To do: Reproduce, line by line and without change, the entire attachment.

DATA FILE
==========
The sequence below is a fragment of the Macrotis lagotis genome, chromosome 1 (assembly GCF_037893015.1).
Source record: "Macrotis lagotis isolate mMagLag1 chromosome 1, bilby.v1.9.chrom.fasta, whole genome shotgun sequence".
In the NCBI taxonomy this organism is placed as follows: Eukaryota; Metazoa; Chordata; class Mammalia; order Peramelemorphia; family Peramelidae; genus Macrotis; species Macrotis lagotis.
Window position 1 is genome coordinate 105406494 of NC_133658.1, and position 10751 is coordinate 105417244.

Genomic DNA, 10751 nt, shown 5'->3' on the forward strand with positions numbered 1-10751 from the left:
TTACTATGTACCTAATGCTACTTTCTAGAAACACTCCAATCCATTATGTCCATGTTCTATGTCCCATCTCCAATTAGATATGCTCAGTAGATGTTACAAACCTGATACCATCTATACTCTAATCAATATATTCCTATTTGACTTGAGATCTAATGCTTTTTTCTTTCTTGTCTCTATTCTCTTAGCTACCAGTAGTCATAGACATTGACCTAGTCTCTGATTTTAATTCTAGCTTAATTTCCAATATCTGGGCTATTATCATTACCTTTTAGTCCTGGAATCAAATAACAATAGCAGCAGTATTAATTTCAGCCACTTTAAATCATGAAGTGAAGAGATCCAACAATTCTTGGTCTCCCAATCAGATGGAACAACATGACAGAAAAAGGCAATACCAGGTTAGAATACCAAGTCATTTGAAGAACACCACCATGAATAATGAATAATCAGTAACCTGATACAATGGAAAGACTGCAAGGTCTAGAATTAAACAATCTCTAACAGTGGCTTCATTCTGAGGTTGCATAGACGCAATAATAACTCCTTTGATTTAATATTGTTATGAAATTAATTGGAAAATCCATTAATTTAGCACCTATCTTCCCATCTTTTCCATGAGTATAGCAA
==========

The sequence below is a fragment of the Macrotis lagotis genome, chromosome 1 (assembly GCF_037893015.1).
Source record: "Macrotis lagotis isolate mMagLag1 chromosome 1, bilby.v1.9.chrom.fasta, whole genome shotgun sequence".
In the NCBI taxonomy this organism is placed as follows: Eukaryota; Metazoa; Chordata; class Mammalia; order Peramelemorphia; family Peramelidae; genus Macrotis; species Macrotis lagotis.
Window position 1 is genome coordinate 105406494 of NC_133658.1, and position 10751 is coordinate 105417244.

Genomic DNA, 10751 nt, shown 5'->3' on the forward strand with positions numbered 1-10751 from the left:
TTACTATGTACCTAATGCTACTTTCTAGAAACACTCCAATCCATTATGTCCATGTTCTATGTCCCATCTCCAATTAGATATGCTCAGTAGATGTTACAAACCTGATACCATCTATACTCTAATCAATATATTCCTATTTGACTTGAGATCTAATGCTTTTTTCTTTCTTGTCTCTATTCTCTTAGCTACCAGTAGTCATAGACATTGACCTAGTCTCTGATTTTAATTCTAGCTTAATTTCCAATATCTGGGCTATTATCATTACCTTTTAGTCCTGGAATCAAATAACAATAGCAGCAGTATTAATTTCAGCCACTTTAAATCATGAAGTGAAGAGATCCAACAATTCTTGGTCTCCCAATCAGATGGAACAACATGACAGAAAAAGGCAATACCAGGTTAGAATACCAAGTCATTTGAAGAACACCACCATGAATAATGAATAATCAGTAACCTGATACAATGGAAAGACTGCAAGGTCTAGAATTAAACAATCTCTAACAGTGGCTTCATTCTGAGGTTGCATAGACGCAATAATAACTCCTTTGATTTAATATTGTTATGAAATTAATTGGAAAATCCATTAATTTAGCACCTATCTTCCCATCTTTTCCATGAGTATAGCAA